The Libyan parties also agreed on a draft roadmap to begin national reconciliation and facilitate the return of displaced people.
Rabat – On the heels of three successful rounds of inter-Libyan dialogue in Morocco, the deputy head of the UN Support Mission in Libya (UNSMIL), Stephanie Williams, announced Wednesday that Libya will hold elections in 18 months.
Delegations from the Tripoli-based High Council of State and the Tobruk-based House of Representatives entered into a political dialogue forum in Tunis on Monday.
A total of 75 Libyan representatives are participating in the forum, which aims to resolve the conflict that has beset Libya since the fall of the Muammar Gaddafi regime in 2011.
In addition to the question of elections, Williams said that the delegations have addressed several issues relating to the constitutional process in Libya during the talks in Tunisia’s capital. In particular, they reviewed the powers of the Presidential Council and the Council of Ministers, as well as the details of a national reconciliation process.
The Libyan parties also agreed on a draft roadmap that clarifies the steps necessary to unify Libyan institutions, begin national reconciliation, and facilitate the return of displaced people. The participants in the Tunis forum will be able to express their opinions and comment on the draft roadmap in the ongoing talks.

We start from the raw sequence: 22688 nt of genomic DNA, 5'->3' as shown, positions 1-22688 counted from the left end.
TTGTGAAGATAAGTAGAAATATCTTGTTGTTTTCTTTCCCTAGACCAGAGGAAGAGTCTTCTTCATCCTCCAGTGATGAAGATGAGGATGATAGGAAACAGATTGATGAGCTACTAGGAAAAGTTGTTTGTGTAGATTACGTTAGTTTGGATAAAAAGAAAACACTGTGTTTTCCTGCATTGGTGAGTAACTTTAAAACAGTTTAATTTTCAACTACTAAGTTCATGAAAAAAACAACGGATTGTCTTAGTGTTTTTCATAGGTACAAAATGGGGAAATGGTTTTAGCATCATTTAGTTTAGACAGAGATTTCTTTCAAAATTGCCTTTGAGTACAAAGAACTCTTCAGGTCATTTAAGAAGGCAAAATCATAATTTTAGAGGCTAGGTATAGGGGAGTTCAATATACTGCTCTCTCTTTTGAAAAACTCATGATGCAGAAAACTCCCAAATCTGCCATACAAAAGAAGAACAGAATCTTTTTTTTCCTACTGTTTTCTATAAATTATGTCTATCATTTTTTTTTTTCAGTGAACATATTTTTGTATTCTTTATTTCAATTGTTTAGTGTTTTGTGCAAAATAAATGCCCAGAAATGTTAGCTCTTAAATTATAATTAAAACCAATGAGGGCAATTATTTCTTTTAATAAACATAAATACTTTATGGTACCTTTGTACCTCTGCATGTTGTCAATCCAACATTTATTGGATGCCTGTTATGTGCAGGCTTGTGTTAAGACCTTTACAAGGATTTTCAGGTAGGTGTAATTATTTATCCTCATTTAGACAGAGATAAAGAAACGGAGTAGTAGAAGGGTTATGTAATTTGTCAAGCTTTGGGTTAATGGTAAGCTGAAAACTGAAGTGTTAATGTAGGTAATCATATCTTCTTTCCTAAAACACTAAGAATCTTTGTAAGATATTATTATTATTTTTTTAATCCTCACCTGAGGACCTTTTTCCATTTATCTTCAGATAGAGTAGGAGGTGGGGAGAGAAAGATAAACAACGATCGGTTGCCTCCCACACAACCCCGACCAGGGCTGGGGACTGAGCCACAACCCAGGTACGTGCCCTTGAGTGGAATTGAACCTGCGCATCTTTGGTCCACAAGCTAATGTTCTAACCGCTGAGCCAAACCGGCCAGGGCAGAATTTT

Williams added that UNSMIL held a meeting on Sunday with various Libyan groups, including civil society actors, to discuss human rights issues. She said these discussions will continue with all components of Libyan civil society in the future.
The Libyan dialogue in Tunis represents a continuation of similar forums in Morocco, Germany, Egypt, and Switzerland.
Morocco, in particular, has earned international recognition for its mediating role in the conflict and for providing a platform for delegations to discuss their challenges without foreign interference.
Libyan delegations representing the High Council of State and the House of Representatives participated in a third round of talks in Bouznika, Morocco, from November 4-5 to prepare for the current forum in Tunisia. Libyan delegations previously engaged in discussions in Bouznika from September 6-10 and October 2-6.
Morocco’s Minister of Foreign Affairs Nasser Bourita also personally held separate discussions with the President of the Libyan High Council of State, Khaled Al Mishri, and the Speaker of the Libyan House of Representatives, Aguila Saleh Issa.
The Moroccan initiative received warm feedback from all participants.
UNSMIL credited the successful resumption of inter-Libyan dialogue to the meetings Morocco hosted in Bouznika, which produced a “global consensus” on the positions of sovereignty in accordance with Article 15 of the Skhirat Agreement.
Morocco brokered the Skhirat Agreement in December 2015, which created a ceasefire and established an interim government.
The country’s approach to the Libya conflict is based on three principles enshrined in the 2015 Skhirat Agreement. These are the absence of foreign interference, a political solution rather than a military one, and a peaceful outcome that ensures Libya’s sovereignty and the fundamental rights of its people.